The longer stocks and private business values stay elevated the less likely he will make a big deal.  I guess he will just continue to spend dribs and drabs to avoid building up cash absurdly high, but won't be aggressively buying back shares.

I think if this is the case its even more troubling. Translated, this essentially means he is putting his legacy and the "exclamation mark" on his career ahead of easy and obvious, not to mention more traditional method of creating per share value.

On one hand he thinks valuations are excessive(which could also just be an excuse for making some mistakes), yet if this is the case what is the need for all the cash if you think your own equity is cheap? Further, I saw a comment here or maybe in the annual letter thread about "he's shouldn't just buy the dip on every 15% correction". Well, first off, if you know the value of what you are buying, this is irrelevant, and second, how many 15% corrections have we had in the past two decades? And where would one be had they bought BRK or any other number of market proxies during those drawdowns? Just seems like an awful lot of excuse making. Are shareholders really comfortable with this guy, and his track record of late, spending $50B-$75B on an acquisition???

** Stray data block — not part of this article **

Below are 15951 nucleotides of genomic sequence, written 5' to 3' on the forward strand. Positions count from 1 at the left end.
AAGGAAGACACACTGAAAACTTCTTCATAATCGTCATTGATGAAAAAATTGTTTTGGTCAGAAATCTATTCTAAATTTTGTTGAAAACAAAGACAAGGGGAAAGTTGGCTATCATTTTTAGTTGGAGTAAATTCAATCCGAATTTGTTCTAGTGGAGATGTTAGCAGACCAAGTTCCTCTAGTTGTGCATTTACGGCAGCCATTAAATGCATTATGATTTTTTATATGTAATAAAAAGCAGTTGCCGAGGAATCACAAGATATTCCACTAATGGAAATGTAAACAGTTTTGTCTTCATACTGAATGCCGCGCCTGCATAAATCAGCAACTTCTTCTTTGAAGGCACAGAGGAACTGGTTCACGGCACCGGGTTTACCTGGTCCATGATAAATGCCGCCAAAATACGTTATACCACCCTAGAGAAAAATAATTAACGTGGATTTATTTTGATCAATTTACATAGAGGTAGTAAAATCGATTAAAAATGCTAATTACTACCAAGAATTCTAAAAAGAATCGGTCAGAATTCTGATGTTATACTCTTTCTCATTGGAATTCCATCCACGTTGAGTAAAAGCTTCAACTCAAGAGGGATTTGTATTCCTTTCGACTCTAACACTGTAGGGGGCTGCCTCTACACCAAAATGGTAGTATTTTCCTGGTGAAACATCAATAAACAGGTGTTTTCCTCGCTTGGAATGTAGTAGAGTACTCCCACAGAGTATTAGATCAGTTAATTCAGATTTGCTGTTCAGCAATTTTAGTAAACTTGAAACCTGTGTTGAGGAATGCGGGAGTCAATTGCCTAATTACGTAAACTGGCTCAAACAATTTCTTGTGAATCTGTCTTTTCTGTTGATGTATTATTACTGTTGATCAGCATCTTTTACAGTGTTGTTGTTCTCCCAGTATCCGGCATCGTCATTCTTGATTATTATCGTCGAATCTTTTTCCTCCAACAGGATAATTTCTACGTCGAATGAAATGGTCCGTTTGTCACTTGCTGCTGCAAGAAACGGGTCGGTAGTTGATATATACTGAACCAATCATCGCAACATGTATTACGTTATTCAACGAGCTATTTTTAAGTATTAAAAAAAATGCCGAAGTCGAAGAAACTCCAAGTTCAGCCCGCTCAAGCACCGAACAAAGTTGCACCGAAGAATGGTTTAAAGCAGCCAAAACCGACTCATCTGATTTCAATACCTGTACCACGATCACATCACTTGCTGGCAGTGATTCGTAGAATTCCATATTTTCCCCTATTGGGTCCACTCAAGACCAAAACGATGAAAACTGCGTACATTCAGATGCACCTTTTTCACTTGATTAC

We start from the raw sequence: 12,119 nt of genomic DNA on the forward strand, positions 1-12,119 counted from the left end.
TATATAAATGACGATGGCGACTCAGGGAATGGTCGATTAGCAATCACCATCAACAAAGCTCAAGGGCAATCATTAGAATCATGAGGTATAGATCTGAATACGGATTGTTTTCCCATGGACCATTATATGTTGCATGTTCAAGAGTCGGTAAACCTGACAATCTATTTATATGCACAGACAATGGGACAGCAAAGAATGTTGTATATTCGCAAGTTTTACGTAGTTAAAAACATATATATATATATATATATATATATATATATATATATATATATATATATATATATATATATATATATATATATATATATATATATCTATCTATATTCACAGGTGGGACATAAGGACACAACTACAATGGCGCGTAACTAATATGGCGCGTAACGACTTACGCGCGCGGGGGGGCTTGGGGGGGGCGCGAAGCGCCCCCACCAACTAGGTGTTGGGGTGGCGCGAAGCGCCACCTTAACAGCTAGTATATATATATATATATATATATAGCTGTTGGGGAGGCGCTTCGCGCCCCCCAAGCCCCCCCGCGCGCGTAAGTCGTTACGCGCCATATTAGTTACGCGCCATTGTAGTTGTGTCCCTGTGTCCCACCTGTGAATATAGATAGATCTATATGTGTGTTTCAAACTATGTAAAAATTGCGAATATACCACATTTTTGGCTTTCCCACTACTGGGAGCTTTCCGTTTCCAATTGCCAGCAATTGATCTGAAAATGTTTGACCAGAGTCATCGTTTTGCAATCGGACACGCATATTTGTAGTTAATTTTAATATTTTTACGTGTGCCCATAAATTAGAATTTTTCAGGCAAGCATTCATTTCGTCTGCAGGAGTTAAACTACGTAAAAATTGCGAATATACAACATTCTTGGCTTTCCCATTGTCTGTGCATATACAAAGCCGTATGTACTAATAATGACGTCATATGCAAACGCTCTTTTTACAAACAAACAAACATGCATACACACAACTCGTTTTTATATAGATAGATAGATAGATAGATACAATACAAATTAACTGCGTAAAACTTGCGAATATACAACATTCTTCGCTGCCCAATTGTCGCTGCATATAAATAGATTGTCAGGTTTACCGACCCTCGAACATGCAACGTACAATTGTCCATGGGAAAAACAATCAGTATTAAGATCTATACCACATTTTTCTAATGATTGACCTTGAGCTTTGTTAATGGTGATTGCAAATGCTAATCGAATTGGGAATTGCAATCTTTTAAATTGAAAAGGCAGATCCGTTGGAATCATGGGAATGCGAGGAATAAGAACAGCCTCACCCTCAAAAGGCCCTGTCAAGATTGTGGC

rb

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Re: Buffett buybacks: Could Berkshire tender stock?
« Reply #342 on: February 23, 2019, 11:02:11 AM »
Are shareholders really comfortable with this guy, and his track record of late, spending $50B-$75B on an acquisition???
Yep!

alwaysinvert

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Re: Buffett buybacks: Could Berkshire tender stock?
« Reply #343 on: February 23, 2019, 11:08:03 AM »
Quote
Third, it is likely that – over time – Berkshire will be a significant repurchaser of its shares, transactions that will take place at
prices above book value but below our estimate of intrinsic value.

I guess the question is still exactly how that will be achieved but I interpret that sentence as being very close to a promise.

aws

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Re: Buffett buybacks: Could Berkshire tender stock?
« Reply #344 on: February 23, 2019, 12:11:40 PM »